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What happens to the energy I generate?

If you are producing more than you are consuming, then the excess energy goes to the grid. Conversely, if you are consuming more than you are producing, then all of your generated energy is being consumed by you, and any additional energy requirements you have will be provided from the grid (i.e., in-flow kWh). The figures below illustrate two basic scenarios for power flow between the DRG, customer's facility, and the grid.








Why is the generated energy shown on my customer-owned meter different from the Oncor meter out-flow kWh energy register?

Customer-owned metering is installed to measure the total energy generated by the renewable system. Customer generation can serve customer loads or be exported to the grid. The Oncor out-flow kWh register only measures the energy sent to the grid. In the example below you can see that customer generation totaled 1,000 kWh, but only 500 kWh went through the Oncor out-flow (057) register to the grid.

The only time you would expect to have your Customer Owned Meter total generation monthly output be equal with the Oncor out-flow kWh register would be when you have no energy being consumed at your facility. Oncor encourages customers to take monthly meter readings of their customer owned meter at or close to the Oncor end of cycle meter reading dates. Knowing both the amount generated by your renewable system and the amount sent to the grid (out-flow 057) will enable you to estimate how much customer owned generation you used directly from your generating system.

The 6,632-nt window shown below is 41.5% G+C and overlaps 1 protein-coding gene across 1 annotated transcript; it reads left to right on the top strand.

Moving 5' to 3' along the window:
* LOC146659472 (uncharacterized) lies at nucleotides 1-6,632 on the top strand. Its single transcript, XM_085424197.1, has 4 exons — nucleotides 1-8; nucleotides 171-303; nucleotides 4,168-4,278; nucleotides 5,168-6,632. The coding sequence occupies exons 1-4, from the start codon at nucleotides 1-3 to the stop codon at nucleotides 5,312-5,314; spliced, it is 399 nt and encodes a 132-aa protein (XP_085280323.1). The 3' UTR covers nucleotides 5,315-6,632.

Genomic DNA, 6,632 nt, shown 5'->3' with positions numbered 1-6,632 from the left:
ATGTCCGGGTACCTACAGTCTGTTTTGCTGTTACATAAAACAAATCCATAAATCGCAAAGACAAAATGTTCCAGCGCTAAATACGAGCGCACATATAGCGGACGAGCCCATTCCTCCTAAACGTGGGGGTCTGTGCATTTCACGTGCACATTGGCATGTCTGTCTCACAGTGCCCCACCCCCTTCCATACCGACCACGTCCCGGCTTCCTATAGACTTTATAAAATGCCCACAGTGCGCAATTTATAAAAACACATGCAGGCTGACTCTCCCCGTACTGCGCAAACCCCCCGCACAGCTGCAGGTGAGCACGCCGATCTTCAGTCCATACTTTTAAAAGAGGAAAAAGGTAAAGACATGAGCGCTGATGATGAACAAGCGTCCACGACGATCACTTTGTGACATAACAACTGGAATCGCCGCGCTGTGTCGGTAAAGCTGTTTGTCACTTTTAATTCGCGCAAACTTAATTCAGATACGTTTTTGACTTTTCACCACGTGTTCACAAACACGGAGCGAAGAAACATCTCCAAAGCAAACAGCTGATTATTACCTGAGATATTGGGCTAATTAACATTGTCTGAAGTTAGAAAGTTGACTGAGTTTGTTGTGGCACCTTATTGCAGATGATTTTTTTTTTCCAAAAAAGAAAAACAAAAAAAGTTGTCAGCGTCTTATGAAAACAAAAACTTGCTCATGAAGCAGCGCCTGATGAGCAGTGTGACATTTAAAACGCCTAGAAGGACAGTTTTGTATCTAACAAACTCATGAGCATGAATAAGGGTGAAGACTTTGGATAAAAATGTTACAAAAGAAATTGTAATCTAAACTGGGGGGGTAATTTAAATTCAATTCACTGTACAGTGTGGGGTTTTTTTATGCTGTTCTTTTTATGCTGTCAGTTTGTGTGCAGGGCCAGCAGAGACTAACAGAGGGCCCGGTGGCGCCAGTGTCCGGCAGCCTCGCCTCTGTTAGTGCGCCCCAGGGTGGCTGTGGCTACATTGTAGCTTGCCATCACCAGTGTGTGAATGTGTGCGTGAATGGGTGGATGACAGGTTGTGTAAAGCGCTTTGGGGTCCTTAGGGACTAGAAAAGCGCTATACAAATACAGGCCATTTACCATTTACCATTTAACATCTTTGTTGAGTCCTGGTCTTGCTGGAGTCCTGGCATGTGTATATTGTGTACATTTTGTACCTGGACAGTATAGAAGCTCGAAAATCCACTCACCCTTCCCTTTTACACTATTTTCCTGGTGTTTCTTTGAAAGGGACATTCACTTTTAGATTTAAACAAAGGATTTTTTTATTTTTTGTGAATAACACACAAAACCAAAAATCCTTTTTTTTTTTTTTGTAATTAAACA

In the example below, the customer consumed 1,500 kWh but only registered 1,000 kWh on his in-flow (001) register. The customer consumed 500 kWh directly from his generating system and returned 500 kWh to the grid.





For additional information, refer to: How do I read my distributed renewable generation (DRG) meter?

Net Metering at Oncor

Oncor utilizes metering that measures in-flow and out-flow energy in separate channels. "Net metering" is commonly defined as a single channel meter (some say "spins forward and backward" if an analog meter) that allows for off-sets (some say energy banking) and results in one value being reported at the end of the billing period. TDUs in Texas are not allowed to install meters that subtract out-flow from in-flow within the meter. Anytime you simultaneously generate and consume electric energy you are "netting" and avoiding using energy you would have purchased at retail rates.


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